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I focus on genres of crisis here because the sensorium

created by chronic crisis produces the present as a constant

pressure on consciousness that forces consciousness to

apprehend its moment as emergently historic. As an

aesthetic it foregrounds the work and the world of

adapting to a situation and desiring to force certain forms

of adaptation normatively onto the scene. Crisis reveals

and creates habits and genres of inhabiting the ordinary

while reconstituting worlds that are never futures but

presents thickly inhabited, opened up, and moved around

in. (848)

Berlant’s idea of crisis in the everyday underscores, firstly, the

threat concealed in the banal and the ordinary. For her, what is

taken as the good life might pose an obstruction to its own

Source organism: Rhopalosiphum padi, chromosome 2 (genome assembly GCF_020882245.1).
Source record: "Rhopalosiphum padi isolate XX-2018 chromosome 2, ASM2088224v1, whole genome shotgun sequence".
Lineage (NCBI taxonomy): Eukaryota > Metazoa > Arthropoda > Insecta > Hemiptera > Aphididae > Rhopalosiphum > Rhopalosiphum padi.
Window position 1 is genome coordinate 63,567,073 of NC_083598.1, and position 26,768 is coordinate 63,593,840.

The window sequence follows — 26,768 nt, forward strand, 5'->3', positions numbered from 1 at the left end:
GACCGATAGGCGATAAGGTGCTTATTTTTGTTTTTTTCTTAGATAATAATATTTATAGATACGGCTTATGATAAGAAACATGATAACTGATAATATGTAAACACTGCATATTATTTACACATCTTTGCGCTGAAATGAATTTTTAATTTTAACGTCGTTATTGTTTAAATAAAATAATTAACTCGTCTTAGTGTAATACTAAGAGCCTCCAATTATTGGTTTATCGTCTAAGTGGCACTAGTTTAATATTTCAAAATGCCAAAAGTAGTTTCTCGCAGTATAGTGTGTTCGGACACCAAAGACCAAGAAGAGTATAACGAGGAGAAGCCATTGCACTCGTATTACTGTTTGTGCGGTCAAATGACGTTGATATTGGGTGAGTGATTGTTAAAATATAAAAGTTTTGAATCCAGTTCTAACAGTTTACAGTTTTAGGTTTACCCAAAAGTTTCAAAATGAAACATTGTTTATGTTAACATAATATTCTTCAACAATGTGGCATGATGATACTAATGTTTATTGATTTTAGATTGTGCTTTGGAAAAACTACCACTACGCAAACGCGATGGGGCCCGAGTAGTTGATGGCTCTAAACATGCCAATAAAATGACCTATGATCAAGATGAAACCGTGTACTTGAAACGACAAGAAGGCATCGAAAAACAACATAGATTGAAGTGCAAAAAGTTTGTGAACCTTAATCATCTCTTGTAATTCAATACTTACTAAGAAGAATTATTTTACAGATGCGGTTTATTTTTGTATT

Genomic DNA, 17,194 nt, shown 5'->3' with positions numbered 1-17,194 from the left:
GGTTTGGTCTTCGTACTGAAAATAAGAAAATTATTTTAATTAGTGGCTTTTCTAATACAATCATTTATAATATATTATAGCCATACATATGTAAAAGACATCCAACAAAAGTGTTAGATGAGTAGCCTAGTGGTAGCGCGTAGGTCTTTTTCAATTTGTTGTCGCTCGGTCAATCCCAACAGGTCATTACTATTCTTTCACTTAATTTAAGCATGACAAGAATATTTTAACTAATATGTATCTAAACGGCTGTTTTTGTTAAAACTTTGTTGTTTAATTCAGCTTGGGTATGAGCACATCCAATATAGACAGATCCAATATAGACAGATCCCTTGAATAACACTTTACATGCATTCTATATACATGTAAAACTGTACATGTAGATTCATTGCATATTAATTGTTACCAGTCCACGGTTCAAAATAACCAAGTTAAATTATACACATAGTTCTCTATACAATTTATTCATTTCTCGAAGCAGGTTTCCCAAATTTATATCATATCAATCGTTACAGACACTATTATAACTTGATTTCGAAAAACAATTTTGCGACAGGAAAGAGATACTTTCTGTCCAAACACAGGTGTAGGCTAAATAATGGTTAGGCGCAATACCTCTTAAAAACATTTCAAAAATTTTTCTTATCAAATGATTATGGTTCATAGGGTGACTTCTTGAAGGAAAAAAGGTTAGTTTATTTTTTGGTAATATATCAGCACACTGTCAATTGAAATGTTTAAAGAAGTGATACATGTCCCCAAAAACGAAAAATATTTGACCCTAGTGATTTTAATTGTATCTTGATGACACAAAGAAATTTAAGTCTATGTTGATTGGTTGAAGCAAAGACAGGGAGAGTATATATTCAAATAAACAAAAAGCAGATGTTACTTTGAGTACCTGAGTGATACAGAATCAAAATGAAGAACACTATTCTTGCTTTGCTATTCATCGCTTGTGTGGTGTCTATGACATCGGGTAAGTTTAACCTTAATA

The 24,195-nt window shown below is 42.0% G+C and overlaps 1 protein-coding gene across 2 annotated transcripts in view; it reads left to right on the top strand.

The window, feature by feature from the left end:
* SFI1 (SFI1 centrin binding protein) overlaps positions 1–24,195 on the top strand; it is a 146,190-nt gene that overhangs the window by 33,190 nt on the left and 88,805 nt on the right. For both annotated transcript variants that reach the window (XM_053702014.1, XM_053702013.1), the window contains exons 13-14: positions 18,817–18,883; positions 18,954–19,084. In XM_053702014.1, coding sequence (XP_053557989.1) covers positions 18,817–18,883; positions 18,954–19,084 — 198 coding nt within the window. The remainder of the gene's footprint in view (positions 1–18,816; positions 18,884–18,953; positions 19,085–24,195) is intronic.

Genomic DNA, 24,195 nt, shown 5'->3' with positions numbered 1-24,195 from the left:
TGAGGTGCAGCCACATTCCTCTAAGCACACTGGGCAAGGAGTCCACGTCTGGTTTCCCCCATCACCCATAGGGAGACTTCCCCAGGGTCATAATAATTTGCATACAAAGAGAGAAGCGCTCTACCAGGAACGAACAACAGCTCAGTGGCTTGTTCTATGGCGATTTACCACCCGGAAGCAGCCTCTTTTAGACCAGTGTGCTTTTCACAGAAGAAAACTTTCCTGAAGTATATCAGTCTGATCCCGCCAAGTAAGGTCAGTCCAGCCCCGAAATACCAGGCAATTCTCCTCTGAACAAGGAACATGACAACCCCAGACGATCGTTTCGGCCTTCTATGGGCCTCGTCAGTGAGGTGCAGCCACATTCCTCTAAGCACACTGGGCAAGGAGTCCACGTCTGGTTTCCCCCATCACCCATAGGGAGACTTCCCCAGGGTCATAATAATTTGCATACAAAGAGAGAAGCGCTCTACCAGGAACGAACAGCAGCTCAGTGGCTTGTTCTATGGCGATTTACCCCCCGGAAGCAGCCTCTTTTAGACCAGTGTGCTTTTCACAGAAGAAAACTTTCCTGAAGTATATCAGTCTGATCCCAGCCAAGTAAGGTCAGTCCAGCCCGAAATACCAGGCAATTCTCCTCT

realization. Secondly, it foregrounds the subjects’ affective response

to this crisis through adaptation and improvisation. The historical

present therefore presses upon the individuals to remake intuitions,

form new habits, and produce “a personal, political, and aesthetic

ambit that pushes the ongoing event into something that never

quite becomes a bounded event” (849).

Berlant’s elaboration on

the crisis in the everyday seeks to excavate the alternative

imaginaries arising from the lived moments of the historical

present and redefine “the historical novel as the aesthetic

expression of an affective epistemology”



Berlant’s conceptualization of crisis in everyday life as the

core of writing history links specifically to the promise of the good

life contemporary liberal-capitalist societies seem to offer but

which is never really actualized. In such societies, what is troubling

and challenging is not the exceptional events that lead to trauma,

but the crisis in the ordinary that is often caused by our pursuit of

the good life. Even though Rosca’s novel is contextualized in a


Berlant’s article “Intuitionists: History and the Affective Event” first appeared in

American Literary History

(2008), a revised version of the article was

incorporated into her monograph

Cruel Optimism

(2011). The term “affective

epistemology” did not appear until the second version (Berlant, 2011: 64).